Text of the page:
Expert Advice For Starting Your Baby On Solids

When Master E was 4 months old I remember feeling absolutely overwhelmed with the information on when to introduce solids, not to mention the disagreement there seemed to be amongst mums as to when to feed babies solids. I found that some people said 4 months, others argued that 6 months was the age for starting babies on solids. And then it went into the detail of what you should and shouldn’t feed them, looking out for signs……it was a mine field!

Starting baby on solids
I’m happy to say though, it did all work out in the end, starting Master E on solids at 4 months.

But second time round with Miss M, I can honestly say I’m still not 100% confident on when to start solids and the best way to do it. This is why I sought the help of an expert.

I think one of the biggest mistakes mother’s make (me included) is resorting to forums and private Facebook groups to discuss these sorts of things. In the end, what one mother does with her children may not suit another mother AND what they suggest may not, in fact, be correct or even safe.

Expert advice on introducing solids

I had the pleasure of interviewing Karen Faulkner of Nurture Parenting. Karen is a Child and Family Health nurse with 17 year’s experience working with and advising families on introducing solids, infant nutrition and more, as well as a published parenting author.

What age should I be starting my baby on solids? Why this particular age?

Babies should start on solids between 4-6 months. This is based on the newly published ASCIA guidelines.

At 4-6 months we can help prevent food allergies. The baby’s gut is more porous before 6 months and this helps the immune system prepare and prevent allergy. After 6 months giving food has less of an impact on the immune system as it is much less porous. Research has shown that, for example, if we give eggs before 6 months we can reduce the risk of egg allergy 5 fold. It is similar with peanuts. At 6 months babies need more iron in their diet and starting before then helps the baby master the skill of eating and swallowing.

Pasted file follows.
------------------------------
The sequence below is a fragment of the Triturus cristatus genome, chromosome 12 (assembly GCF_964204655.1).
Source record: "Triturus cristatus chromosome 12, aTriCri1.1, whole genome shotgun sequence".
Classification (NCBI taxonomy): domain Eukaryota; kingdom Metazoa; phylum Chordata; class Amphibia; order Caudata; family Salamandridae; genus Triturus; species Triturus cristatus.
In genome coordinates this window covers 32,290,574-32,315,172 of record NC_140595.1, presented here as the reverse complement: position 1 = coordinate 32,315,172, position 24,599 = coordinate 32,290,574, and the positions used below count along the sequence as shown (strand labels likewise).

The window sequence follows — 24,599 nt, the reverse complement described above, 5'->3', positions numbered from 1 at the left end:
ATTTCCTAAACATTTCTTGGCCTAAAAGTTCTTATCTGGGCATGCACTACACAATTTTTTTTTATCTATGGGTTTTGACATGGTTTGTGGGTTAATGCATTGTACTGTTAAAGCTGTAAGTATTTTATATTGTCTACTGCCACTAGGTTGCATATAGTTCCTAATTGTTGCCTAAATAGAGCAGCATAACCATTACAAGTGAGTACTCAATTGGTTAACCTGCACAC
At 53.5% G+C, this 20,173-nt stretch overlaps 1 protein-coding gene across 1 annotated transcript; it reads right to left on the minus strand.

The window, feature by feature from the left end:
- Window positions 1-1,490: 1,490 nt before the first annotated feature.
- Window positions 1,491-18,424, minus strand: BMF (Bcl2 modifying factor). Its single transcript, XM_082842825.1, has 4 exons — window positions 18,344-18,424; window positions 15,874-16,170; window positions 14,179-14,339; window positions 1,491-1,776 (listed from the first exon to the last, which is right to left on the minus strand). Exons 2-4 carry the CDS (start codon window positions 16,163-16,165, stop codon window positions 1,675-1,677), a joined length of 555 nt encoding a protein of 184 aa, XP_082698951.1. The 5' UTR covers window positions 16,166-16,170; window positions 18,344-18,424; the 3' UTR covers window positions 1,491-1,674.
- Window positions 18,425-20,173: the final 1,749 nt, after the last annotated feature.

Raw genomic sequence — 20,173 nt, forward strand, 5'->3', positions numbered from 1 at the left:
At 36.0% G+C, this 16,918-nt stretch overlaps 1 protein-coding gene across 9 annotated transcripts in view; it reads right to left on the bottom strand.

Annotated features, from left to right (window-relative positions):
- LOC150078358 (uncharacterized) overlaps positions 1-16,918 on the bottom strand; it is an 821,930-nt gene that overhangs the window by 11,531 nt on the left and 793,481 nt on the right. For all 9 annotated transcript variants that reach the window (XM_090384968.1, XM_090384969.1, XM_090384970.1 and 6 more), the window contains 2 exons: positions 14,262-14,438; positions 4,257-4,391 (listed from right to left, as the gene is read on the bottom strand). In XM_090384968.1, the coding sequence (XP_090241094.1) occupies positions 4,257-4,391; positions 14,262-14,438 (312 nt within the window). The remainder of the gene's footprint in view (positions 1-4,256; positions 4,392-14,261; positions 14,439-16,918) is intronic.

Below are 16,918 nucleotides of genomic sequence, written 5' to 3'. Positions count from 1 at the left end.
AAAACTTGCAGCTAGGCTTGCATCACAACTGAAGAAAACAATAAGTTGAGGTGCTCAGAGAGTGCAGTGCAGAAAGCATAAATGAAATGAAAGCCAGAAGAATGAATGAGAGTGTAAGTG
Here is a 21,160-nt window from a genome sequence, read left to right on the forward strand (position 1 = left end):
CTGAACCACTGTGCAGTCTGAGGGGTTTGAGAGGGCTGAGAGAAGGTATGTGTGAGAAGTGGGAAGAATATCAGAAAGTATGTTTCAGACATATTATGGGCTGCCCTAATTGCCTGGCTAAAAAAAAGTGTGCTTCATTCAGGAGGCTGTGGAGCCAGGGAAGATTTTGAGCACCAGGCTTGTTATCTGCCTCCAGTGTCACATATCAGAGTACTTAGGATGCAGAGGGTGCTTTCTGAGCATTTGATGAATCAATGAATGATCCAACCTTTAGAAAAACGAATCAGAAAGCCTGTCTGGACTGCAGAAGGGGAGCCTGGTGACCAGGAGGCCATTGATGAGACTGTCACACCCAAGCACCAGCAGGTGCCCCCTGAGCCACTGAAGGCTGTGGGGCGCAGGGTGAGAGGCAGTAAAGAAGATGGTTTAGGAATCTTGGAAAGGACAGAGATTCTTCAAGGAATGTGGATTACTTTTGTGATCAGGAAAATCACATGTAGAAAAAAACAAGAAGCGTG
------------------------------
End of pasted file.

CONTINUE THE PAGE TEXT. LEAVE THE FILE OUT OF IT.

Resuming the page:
So, how do I know if my baby is actually ready to have solids?

There are a number of things you can look out for. Perhaps they are not as satisfied with their milk feed, they could start showing an interest in your food or perhaps they’re not sleeping as well as usual. Other things to consider are if their weight is slowing on their percentile charts, they are putting everything into their mouth or their extrusion reflex has disappeared (when they stick their tongue out).

What type of foods should I introduce and how should I introduce them?

ASCIA recommends all foods apart from honey. Start your baby on what the family usually eats. You can introduce each new food every 2-3 days to check for food reactions or just give things together and work backwards if there is a problem.

Start slowly if you’re giving food at 4 months by giving a few teaspoons of solids each day. Giving solids too quickly and too much of them increases the risk of constipation. It’s best to start on veggies first because giving fruit first could potentially encourage a sweet tooth.

Food needs to be pureed up to 6 months with the texture and consistency of yoghurt or custard. Avoid adding salt and sugar to foods. Mix to a puree with either breastmilk, infant formula if formula feeding, cooled boiled water or the water the veggies were cooked in or full cream cow’s milk.